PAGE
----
A vs. An
Anna so admires her uncle Harry that she intends to follow in his footsteps and don a NYPD uniform someday.
The rule regarding a and an has been drilled into us since elementary school. You use a before a consonant and an before a vowel. Right? Wrong. In truth, the determining factor is not the first letter of the word that follows, but the first sound. If the letter sounds like a consonant, use a; if it sounds like a vowel, use an. For example:
- a historic event, an honorary title
- an understanding parent, a university professor
It gets a little trickier, however, with abbreviations. It all depends on how your audience reads the abbreviation. In some instances, your audience will read the individual letters:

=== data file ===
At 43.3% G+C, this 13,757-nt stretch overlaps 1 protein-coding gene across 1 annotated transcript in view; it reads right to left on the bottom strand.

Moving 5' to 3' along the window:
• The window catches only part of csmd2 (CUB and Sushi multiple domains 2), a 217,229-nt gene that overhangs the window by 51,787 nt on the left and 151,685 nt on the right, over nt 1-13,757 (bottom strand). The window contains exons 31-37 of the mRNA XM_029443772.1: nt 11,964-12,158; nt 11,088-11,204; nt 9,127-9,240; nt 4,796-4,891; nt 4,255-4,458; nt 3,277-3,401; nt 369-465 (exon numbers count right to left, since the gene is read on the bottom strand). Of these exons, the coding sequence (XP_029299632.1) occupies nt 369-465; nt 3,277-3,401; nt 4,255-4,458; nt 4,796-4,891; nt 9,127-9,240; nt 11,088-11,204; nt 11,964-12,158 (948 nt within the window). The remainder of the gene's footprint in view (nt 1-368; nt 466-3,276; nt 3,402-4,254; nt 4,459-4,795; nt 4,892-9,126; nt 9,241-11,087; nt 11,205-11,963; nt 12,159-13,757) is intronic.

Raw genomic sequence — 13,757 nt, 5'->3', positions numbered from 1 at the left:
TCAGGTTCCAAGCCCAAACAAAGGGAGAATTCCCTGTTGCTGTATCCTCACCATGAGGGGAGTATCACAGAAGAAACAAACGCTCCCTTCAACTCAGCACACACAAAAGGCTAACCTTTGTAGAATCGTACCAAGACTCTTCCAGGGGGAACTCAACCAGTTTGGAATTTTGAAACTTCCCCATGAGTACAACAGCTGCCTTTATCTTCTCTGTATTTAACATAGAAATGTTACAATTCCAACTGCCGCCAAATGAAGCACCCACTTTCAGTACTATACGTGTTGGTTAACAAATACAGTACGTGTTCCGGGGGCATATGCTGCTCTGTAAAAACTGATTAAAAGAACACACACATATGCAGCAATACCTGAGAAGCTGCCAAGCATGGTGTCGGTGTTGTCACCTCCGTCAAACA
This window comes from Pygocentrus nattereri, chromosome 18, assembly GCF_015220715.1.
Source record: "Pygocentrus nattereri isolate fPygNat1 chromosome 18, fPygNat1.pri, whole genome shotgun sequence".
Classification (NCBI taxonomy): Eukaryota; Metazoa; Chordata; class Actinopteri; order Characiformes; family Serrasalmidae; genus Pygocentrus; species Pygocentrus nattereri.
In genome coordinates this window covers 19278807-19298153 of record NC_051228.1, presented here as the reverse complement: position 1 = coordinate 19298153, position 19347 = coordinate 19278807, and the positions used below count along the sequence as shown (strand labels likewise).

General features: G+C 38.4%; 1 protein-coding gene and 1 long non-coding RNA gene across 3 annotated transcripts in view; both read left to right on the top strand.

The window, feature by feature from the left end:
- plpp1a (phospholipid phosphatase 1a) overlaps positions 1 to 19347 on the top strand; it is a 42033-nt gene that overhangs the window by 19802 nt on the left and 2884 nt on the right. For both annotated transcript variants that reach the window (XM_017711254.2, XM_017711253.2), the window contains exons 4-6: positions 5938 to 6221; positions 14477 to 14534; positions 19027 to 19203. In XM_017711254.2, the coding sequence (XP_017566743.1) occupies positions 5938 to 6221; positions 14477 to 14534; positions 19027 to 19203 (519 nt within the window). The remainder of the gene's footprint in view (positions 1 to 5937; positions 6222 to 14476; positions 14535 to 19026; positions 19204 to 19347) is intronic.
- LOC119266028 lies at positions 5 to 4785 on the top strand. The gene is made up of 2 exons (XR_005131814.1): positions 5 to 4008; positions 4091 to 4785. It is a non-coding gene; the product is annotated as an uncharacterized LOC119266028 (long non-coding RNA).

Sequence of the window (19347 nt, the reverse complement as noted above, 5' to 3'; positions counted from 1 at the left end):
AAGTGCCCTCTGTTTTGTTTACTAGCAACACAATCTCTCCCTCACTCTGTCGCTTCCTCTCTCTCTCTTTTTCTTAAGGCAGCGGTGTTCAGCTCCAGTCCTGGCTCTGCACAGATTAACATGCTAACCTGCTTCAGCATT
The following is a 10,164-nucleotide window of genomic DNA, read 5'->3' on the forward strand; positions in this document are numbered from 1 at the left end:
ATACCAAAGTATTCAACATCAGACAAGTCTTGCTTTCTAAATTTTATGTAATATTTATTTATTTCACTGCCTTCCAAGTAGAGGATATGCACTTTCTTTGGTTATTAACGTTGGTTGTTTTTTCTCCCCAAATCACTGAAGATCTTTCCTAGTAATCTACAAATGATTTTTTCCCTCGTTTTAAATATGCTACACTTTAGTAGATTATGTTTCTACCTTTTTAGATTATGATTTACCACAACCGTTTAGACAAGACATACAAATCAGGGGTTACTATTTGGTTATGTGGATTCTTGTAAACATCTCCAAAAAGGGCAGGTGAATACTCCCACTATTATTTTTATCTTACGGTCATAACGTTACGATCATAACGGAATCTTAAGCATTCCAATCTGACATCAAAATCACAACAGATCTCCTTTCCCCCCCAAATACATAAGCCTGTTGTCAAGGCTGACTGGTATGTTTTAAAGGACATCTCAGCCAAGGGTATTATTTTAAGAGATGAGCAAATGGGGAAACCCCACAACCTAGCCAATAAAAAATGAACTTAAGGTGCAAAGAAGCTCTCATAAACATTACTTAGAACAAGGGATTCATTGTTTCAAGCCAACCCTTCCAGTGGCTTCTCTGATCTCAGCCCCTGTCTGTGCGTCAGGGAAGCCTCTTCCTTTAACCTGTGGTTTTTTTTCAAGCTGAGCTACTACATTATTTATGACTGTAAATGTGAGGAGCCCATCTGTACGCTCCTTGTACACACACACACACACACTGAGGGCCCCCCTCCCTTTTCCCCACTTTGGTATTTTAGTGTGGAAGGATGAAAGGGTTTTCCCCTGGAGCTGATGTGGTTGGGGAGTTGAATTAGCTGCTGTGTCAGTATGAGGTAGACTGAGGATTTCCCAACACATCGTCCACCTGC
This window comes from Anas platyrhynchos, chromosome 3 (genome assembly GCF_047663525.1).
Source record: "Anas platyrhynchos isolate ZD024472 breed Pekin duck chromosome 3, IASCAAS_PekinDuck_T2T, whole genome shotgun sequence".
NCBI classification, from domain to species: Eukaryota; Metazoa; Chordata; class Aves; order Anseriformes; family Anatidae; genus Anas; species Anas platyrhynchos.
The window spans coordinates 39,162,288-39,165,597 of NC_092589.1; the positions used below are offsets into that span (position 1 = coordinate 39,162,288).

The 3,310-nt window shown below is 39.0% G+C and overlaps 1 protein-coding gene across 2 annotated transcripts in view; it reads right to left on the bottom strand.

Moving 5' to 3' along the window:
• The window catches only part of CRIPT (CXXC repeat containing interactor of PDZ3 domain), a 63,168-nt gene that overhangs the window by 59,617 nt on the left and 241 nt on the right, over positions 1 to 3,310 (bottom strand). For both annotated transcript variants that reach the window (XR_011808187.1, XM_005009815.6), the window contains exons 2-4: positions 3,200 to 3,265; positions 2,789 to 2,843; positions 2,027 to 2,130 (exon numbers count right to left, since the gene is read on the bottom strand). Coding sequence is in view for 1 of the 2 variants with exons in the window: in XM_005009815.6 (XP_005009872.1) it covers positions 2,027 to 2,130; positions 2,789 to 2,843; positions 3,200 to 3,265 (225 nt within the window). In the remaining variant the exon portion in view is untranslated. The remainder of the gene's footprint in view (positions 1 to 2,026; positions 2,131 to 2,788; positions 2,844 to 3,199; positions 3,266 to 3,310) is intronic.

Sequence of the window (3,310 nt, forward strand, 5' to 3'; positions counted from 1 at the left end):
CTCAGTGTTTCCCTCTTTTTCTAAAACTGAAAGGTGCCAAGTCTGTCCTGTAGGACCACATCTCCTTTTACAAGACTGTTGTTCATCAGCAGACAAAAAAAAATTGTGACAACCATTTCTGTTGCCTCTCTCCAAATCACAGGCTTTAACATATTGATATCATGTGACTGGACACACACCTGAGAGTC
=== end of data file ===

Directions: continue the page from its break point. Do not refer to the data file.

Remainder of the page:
- an M.A. degree – People seldom think of “Master of Arts”; they simply read “M-A” (vowel sound).
In other instances, they’ll decode the letters into the original words:
- a N.Y. production – People tend to decode “N.Y.” into “New York” (consonant sound).
And then there are the instances in which the abbreviation has become its own word (or acronym):
- a NASA engineer – The acronym stands for National Aeronics and Space Administration, but who really cares … we just say NASA (consonant sound).
In the “NYPD” example above, the abbreviation is typically read as “N-Y-P-D”(vowel sound), rather than “New York Police Department,” so its article should be an.
Check out more writing tips below…
Search Tips by Topic
- Capitalization: Eponyms
- Comma – Restrictive/Nonrestrictive
- Compare to/with
- Could care less
- Daylight saving time
- Due to
- Every Day/Everyday
- Guess what/I wonder
- Hear hear
- Home/Hone in on
- I wonder/Guess what
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